The following is a summary of “Medical Costs of Chronic Kidney Disease and Type 2 Diabetes Among Newly Diagnosed Heart Failure Patients With Reduced, Mildly Reduced, and Preserved Ejection Fraction,” published in the July 2023 issue of the American Journal of Cardiovascular Disease by Nichols et al.
The fiscal burden of cardiac insufficiency (HF) is substantial; however, investigations on HF expenditures generally perceive the ailment as a unified entity. The researcher’s objective was to differentiate the healthcare expenses associated with patients diagnosed with HF with reduced ejection fraction (HFrEF), mildly reduced ejection fraction (HFmrEF), and HF with preserved ejection fraction (HFpEF). Researchers have identified a total of 16,516 adult patients who were diagnosed with incident heart failure and underwent an echocardiogram between the years 2005 and 2017. This information was obtained from the electronic medical record system of Kaiser Permanente Northwest. Utilizing the echocardiogram closest to the initial date of diagnosis, Researchers categorized individuals with heart failure with reduced ejection fraction (EF ≤40%), heart failure with mid-range ejection fraction (EF 41% to 49%), or heart failure with preserved ejection fraction (EF ≥50%).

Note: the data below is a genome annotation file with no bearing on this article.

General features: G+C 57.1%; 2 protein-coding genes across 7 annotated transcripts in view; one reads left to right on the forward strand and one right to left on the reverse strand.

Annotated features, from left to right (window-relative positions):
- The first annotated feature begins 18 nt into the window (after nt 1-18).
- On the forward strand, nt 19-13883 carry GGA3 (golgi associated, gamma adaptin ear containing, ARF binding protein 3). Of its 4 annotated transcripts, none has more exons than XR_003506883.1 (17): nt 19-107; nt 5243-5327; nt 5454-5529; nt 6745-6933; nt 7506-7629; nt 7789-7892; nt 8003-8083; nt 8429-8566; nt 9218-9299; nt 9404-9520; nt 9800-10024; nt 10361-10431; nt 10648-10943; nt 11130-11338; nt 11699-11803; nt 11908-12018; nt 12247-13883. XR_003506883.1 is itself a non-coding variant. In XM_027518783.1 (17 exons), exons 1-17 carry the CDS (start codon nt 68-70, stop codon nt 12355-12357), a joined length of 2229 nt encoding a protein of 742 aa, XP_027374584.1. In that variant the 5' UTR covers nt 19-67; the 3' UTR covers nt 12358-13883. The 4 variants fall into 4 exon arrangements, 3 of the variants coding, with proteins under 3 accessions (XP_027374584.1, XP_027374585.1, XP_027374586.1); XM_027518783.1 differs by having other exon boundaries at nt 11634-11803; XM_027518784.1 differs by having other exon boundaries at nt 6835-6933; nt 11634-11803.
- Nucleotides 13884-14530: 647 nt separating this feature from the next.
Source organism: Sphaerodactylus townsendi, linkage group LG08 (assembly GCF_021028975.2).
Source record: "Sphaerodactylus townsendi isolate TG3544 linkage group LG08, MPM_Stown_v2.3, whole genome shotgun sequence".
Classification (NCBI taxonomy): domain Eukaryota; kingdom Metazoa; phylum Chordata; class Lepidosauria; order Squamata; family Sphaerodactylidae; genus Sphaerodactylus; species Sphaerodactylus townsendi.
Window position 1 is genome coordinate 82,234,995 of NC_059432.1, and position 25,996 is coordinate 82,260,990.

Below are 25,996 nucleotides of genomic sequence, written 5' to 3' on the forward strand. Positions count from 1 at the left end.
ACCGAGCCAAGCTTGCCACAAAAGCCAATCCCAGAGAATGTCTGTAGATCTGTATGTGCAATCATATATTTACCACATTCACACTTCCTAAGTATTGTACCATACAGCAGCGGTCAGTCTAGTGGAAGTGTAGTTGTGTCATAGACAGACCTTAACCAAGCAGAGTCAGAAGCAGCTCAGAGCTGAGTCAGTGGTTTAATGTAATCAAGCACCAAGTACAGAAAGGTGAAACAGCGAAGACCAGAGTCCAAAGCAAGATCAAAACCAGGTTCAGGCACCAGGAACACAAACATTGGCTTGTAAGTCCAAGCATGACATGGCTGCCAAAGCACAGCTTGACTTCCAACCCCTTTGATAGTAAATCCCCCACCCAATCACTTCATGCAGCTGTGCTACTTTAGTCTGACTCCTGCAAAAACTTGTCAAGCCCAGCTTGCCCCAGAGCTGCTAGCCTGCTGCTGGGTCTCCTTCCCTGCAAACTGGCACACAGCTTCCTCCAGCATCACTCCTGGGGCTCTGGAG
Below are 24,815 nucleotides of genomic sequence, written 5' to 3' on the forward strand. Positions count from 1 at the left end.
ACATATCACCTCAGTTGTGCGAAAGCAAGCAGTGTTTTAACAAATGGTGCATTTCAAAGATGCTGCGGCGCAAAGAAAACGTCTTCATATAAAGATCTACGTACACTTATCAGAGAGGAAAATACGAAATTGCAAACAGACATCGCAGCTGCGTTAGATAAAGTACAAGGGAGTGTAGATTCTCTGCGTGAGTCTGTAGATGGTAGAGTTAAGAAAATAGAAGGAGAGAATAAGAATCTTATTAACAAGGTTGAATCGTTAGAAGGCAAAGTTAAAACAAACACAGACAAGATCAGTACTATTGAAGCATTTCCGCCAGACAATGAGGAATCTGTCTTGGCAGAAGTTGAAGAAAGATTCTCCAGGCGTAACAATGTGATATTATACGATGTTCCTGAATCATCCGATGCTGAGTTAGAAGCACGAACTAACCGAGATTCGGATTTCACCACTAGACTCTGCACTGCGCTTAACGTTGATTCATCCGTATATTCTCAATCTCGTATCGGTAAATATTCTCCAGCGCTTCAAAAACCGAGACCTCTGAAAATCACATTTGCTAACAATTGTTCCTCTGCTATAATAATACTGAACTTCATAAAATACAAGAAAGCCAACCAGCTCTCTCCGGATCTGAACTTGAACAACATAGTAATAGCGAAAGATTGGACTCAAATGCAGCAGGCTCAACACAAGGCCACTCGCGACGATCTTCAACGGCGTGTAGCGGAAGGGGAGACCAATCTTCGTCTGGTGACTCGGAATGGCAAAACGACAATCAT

Researchers computed the annualized utilization and costs of inpatient, outpatient, emergency, and pharmaceutical medical services and the total costs for 2020. These calculations were adjusted for age and gender using generalized linear models. Additionally, Researchers conducted further analysis to examine the impact of co-morbid chronic kidney disease (CKD) and type 2 diabetes (T2D) on these factors. For all types of heart failure, 20% of patients experienced the co-occurrence of chronic kidney disease (CKD) and type 2 diabetes (T2D), resulting in significantly elevated costs when both comorbidities were present. The per-person costs were notably elevated for patients with heart failure with preserved ejection fraction (HFpEF) at $33,740 (95% confidence interval $32,944 to $34,536), which exceeded the costs for heart failure with reduced ejection fraction (HFrEF) at $27,669 ($25,649 to $29,689) or heart failure with mid-range ejection fraction (HFmrEF) at $29,484 ($27,166 to $31,800).
These higher costs were primarily attributed to both inpatient and outpatient visits. Across various types of heart failure, the number of medical visits approximately doubled when patients had the presence of both co-morbidities. As a result of its higher prevalence, heart failure with preserved ejection fraction (HFpEF) constituted the majority of overall treatment costs for heart failure, irrespective of the coexistence of chronic kidney disease (CKD) and type 2 diabetes (T2D). In summary, the financial burden was higher per patient with heart failure with preserved ejection fraction (HFpEF). It was further exacerbated by comorbid chronic kidney disease (CKD) and type 2 diabetes (T2D). Heart failure with preserved ejection fraction (HFpEF) constituted most of overall heart failure expenditures, highlighting the imperative to establish efficacious interventions.